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At Wed, 3 Jun 2009 10:18:03 +0200, Hauke Fath 
<> wrote:
Subject: Re: NFS
> At 6:50 Uhr +0000 03.06.2009, David Holland wrote:
> >On Tue, Jun 02, 2009 at 04:47:08PM +0300, Jukka Marin wrote:
> >  > >  - are you using amd(8)? There is something wrong in that area...
> >  >
> >  > No.  (I never figured out how to use it ;)
> >
> >rm is the best way :-)
> At 16:14 Uhr -0400 02.06.2009, Greg A. Woods wrote:
> >BTW, I _never_ use AMD any more either -- besides just being generally
> >buggy and fragile in my experience,
> Ahh, nothing like a good bit of FUD in the early morning.
> Amd just works here on > 50 machines, and has so for years. YMMV, obviously.

I'll admit to having a relatively poor understanding of where AMD can
actually provide some of the benefits its proponents claim for it.  I
have an even poorer understanding of how it can interact badly with
various situations and cause problems.

However in particular I find it impossible to believe that it will make
NFS appear to be more reliable for even one or a very few mounts on one
client host.  More often than not the problems were caused by AMD, and
going to fixed NFS mounts solved those problems.  Sure it can refuse to
mount filesystems from servers that are not healthy and it can unmount
unused filesystems after some time, but that doesn't really help with
actual reliability.  It can also apparently use replicated servers
dynamically, but that's not part of the common claim about better
reliability for just one mount from one server.  It's a large amount of
quite complex code that I feel is best to avoid using if possible.

I'll also admit though that my past experiences with AMD were not with
NetBSD clients (or servers).  Perhaps some of my bad experiences with
AMD were due more to mis-configuration -- after all it is commonly said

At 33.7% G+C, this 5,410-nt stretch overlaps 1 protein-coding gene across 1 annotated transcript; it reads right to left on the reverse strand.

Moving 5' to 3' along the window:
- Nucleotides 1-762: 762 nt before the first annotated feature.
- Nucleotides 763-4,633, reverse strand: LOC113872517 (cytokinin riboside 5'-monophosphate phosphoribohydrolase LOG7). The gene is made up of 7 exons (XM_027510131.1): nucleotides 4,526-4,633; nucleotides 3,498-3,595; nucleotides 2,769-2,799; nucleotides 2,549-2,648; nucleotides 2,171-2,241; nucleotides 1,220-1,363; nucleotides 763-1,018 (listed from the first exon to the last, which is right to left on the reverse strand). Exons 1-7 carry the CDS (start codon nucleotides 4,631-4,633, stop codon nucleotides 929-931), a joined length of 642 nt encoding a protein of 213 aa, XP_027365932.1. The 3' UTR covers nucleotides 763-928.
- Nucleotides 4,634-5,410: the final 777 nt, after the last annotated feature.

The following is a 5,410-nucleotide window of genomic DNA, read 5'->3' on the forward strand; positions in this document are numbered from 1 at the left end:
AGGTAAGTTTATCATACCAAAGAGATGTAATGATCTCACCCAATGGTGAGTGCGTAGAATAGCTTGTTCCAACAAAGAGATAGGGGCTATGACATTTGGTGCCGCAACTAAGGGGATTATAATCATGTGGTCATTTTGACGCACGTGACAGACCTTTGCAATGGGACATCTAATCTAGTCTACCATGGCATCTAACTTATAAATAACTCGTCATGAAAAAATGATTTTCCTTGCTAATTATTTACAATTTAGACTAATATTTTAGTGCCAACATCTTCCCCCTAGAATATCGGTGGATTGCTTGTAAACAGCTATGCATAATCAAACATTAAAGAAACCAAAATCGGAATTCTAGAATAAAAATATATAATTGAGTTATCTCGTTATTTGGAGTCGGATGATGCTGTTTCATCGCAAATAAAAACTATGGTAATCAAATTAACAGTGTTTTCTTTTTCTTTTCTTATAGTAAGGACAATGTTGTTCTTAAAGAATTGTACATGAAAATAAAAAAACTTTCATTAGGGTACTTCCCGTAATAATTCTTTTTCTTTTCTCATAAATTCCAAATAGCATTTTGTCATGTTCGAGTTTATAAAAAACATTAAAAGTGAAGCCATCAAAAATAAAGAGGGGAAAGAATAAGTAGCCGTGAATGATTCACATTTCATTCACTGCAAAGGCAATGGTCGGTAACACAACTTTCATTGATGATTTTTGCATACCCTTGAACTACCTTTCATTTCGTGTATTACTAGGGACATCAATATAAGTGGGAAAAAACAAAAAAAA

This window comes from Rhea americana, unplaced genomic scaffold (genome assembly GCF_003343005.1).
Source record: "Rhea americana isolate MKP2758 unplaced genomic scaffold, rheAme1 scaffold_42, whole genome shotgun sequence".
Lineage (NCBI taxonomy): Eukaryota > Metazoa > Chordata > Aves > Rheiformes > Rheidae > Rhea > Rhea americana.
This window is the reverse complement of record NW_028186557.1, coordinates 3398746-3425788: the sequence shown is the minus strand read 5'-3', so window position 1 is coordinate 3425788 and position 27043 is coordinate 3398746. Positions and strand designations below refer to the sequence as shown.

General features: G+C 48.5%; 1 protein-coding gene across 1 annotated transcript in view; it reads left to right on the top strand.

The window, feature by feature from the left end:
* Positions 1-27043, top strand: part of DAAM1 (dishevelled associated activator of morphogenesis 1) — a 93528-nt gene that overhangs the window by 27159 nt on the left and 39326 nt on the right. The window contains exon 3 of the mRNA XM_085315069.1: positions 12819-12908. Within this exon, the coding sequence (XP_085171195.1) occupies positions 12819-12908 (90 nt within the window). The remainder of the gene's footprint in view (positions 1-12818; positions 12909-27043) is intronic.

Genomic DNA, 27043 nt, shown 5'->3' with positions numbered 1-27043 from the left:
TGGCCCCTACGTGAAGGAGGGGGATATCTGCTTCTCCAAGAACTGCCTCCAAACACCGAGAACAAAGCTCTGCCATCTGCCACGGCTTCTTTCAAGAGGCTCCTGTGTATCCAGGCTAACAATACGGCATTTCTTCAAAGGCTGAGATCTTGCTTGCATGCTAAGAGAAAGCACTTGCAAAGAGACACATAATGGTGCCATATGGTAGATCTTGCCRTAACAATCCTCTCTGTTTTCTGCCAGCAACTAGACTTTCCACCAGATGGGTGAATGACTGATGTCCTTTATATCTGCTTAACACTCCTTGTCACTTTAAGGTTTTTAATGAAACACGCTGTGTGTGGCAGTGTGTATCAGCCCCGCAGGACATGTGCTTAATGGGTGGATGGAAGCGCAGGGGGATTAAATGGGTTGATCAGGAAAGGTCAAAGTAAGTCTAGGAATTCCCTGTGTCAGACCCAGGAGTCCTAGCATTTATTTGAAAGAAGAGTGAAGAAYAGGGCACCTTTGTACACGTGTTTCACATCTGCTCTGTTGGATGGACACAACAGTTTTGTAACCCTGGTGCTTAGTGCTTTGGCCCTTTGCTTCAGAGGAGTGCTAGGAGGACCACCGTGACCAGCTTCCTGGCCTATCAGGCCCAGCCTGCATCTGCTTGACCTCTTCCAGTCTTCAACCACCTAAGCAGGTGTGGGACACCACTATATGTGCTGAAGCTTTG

that AMD can be very difficult to configure correctly.  All the times I
have encountered AMD, I was not responsible for its use or operation.
Some problems I remember, such as it unmounting filesystems which
actually were in use don't sound like they could be caused by
mis-configuration though.

Further I'll admit I've never built any network with a complex enough
mess of file servers to ever face any problems with manually maintaining
client system fstab entries.  Even with very large networks I've been
able to keep the number of NFS servers and mounts to a minimum.  I also
know to avoid using NSF on mobile clients.  :-)  I'd also say too that
there are far simpler ways to deal with automatic mounting of things
like removable media on workstations and the like.

My biggest problem with NFS without AMD are the times when I mount
filesystems from non-production machines and then don't remember to
unmount them when the machine is down.  Even then though the biggest
problems are with operations that _should_ be interruptable (when the
mount was done with "-i"), but which are not, most notably "df".
Hmmm.... doesn't seem like there's a PR open for that problem.

                                                Greg A. Woods
                                                Planix, Inc.

<>       +1 416 218-0099

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